Symptoms of PTSD
  • Symptoms of PTSD most often begin within three
    months of the event.
  • In some cases, however, they do not begin until
    years later.
  • The severity and duration of the illness vary.
    Some people recover within six month, while
    others suffer much longer.
  • Symptoms of PTSD often are grouped into three
    main categories, includingre-living, avoiding,
    and increased arousal

Symptoms of PTSD
  • Re-living may include flashbacks, hallucinations
    and nightmares. They also may feel great distress
    when certain things remind them of the trauma,
    such as the anniversary date of the event.
  • Avoiding may avoid people, places, thoughts or
    situations that may remind him or her of the
    trauma. Have feelings of detachment and isolation
    from family and friends
  • Increased arousal excessive emotions problems
    relating to others, including feeling or showing
    affection difficulty falling or staying asleep
    irritability outbursts of anger difficulty
    concentrating and being "jumpy" or easily
    startled. The person may also suffer physical
    symptoms, such as increased blood pressure and
    heart rate, rapid breathing, muscle tension,
    nausea and diarrhea.

Who can suffer from PTSD?
  • Victims of trauma related to physical and sexual
    assault face the greatest risk for PTSD.
  • How Common Is PTSD?
  • About 3.6 of adult Americans -- about 5.2
    million people -- suffer from PTSD during the
    course of a year, and an estimated 7.8 million
    Americans will experience PTSD at some point in
    their lives. PTSD can develop at any age,
    including childhood. Women are more likely to
    develop PTSD than are men. This may be due to the
    fact that women are more likely to be victims of
    domestic violence, abuse and rape.

  • Treatment for PTSD may involve psychotherapy (a
    type of counseling), medication or both.
  • Therapy
  • Cognitive-behavior therapy, which involves
    learning to recognize and change thought patterns
    that lead to troublesome emotions, feelings and
  • Psychodynamic therapy focuses on helping the
    person examine personal values and the emotional
    conflicts caused by the traumatic event.
  • Family therapy may be useful because the behavior
    of the person with PTSD can have an affect on
    other family members.
  • Group therapy may be helpful by allowing the
    person to share thoughts, fears and feelings with
    other people who have experienced traumatic

Obsessive Compulsive Disorder
  • Common obsessions include
  • Fear of dirt or contamination by germs.
  • Fear of causing harm to another.
  • Fear of making a mistake.
  • Fear of being embarrassed or behaving in a
    socially unacceptable manner.
  • Fear of thinking evil or sinful thoughts.
  • Need for order, symmetry or exactness.
  • Excessive doubt and the need for constant

  • Medication
  • Therapy Various types of psychotherapy,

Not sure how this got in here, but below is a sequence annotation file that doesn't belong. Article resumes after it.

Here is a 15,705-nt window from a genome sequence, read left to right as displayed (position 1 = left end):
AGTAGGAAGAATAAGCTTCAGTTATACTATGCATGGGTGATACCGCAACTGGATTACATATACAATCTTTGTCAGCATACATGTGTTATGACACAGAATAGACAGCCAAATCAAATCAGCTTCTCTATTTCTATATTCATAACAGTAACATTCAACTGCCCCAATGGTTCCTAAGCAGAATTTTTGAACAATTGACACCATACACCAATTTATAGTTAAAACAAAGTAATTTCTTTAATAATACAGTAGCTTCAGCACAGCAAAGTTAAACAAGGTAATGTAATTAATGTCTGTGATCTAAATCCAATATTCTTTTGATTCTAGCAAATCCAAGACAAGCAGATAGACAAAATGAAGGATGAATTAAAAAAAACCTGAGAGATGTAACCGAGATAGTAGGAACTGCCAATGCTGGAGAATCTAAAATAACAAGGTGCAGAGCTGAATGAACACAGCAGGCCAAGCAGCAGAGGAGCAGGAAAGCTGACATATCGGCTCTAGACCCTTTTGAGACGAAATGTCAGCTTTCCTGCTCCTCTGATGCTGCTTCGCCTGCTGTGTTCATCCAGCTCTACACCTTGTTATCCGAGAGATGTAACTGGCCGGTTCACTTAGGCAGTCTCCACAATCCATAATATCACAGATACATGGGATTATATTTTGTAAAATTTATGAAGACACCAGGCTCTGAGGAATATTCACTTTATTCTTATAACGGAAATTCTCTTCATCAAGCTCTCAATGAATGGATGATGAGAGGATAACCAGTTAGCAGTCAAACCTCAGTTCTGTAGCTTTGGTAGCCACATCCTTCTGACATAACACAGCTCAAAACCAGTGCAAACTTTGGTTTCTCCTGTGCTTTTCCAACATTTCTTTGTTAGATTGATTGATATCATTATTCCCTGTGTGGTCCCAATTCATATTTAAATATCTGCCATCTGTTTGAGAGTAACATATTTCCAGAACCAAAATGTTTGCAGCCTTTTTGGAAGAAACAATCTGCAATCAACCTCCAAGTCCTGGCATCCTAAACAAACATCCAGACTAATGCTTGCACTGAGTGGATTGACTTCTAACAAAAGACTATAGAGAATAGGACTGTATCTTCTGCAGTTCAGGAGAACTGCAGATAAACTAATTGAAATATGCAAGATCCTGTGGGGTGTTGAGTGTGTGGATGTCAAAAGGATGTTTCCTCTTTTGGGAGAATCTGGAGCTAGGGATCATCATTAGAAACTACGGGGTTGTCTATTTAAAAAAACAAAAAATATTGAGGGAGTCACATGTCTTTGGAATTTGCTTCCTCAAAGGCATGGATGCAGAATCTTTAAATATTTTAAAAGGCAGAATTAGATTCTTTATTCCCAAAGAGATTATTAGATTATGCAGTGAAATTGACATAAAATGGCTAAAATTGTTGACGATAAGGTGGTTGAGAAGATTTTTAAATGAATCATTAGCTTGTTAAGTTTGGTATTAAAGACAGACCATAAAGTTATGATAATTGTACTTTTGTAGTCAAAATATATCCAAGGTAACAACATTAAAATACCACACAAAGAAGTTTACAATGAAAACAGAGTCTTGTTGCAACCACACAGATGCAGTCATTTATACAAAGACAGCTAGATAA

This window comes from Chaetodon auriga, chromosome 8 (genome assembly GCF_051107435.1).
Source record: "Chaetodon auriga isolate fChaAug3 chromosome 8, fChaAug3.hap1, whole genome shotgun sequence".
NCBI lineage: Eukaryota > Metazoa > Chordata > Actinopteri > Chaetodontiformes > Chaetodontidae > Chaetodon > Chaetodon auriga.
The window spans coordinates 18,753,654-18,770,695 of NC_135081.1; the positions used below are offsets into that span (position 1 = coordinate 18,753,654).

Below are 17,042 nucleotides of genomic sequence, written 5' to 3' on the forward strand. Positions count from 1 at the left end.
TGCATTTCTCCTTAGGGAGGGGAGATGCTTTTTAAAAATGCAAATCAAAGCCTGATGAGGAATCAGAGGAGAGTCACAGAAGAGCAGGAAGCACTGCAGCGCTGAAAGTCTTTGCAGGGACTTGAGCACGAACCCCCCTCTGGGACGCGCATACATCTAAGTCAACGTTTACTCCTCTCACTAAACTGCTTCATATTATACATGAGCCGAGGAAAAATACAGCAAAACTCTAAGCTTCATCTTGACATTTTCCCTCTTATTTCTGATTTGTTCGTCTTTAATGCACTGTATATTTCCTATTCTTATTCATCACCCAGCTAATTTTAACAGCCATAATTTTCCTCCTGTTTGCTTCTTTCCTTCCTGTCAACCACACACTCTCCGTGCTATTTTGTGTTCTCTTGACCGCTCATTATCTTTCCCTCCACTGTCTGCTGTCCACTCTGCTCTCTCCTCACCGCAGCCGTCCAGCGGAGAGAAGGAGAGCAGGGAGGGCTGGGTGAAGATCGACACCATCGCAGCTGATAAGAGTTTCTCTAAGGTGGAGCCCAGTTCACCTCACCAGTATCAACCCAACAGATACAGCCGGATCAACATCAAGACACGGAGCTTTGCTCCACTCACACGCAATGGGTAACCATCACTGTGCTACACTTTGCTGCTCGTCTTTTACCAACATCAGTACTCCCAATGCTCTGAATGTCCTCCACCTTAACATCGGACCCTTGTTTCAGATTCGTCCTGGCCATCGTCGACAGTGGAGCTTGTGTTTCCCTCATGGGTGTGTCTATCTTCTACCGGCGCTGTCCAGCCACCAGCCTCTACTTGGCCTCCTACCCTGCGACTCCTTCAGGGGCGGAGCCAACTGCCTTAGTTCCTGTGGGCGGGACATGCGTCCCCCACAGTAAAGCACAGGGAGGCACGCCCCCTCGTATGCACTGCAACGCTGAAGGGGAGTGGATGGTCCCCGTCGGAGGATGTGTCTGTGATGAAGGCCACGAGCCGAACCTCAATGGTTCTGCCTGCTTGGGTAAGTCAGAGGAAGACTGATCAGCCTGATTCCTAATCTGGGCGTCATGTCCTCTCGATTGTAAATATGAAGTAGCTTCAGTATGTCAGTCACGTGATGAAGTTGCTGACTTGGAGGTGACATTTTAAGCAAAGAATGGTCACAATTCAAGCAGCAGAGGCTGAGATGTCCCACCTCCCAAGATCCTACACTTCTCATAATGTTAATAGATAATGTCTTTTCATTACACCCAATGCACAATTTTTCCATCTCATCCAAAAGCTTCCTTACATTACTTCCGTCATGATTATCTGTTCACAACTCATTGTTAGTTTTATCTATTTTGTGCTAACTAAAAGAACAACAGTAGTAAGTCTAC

including individual, group and family therapy

Personality Disorders
  • Personality disorders People with personality
    disorders have extreme and inflexible personality
    traits that are distressing to the person and/or
    cause problems in work, school or social
  • In addition, the person's patterns of thinking
    and behavior significantly differ from the
    expectations of society and are so rigid that
    they interfere with the person's normal
  • Examples include antisocial personality disorder,
    obsessive-compulsive personality disorder and
    paranoid personality disorder.

Psychotic Disorders
  • Schizophrenia
  • People with this illness have changes in behavior
    and other symptoms -- such as delusions and
    hallucinations -- that last longer than six
    months, usually with a decline in work, school
    and social functioning.
  • Schizoaffective disorder
  • People with this illness have symptoms of
    schizophrenia, as well as a serious mood or
    affective disorder, such as severe depression,
    mania (a disorder marked by periods of excessive
    energy) or bipolar disorder (a disorder with
    cyclical periods of depression and mania).

Psychotic Disorders
  • Schizophreniform disorder
  • People with this illness have symptoms of
    schizophrenia, but the symptoms last less than
    six months.
  • Brief psychotic disorder
  • People with this illness have sudden, short
    periods of psychotic behavior, often in response
    to a very stressful event, such as a death in the
    family. Recovery is often quick -- usually less
    than a month.

Psychotic Disorders
  • Delusional disorder People with this illness
    have delusions involving real-life situations
    that could be true, such as being followed, being
    conspired against or having a disease. These
    delusions persist for at least one month.
  • Shared psychotic disorder This illness occurs
    when a person develops delusions in the context
    of a relationship with another person who already
    has his or her own delusion(s).
  • Substance-induced psychotic disorder This
    condition is caused by the use of or withdrawal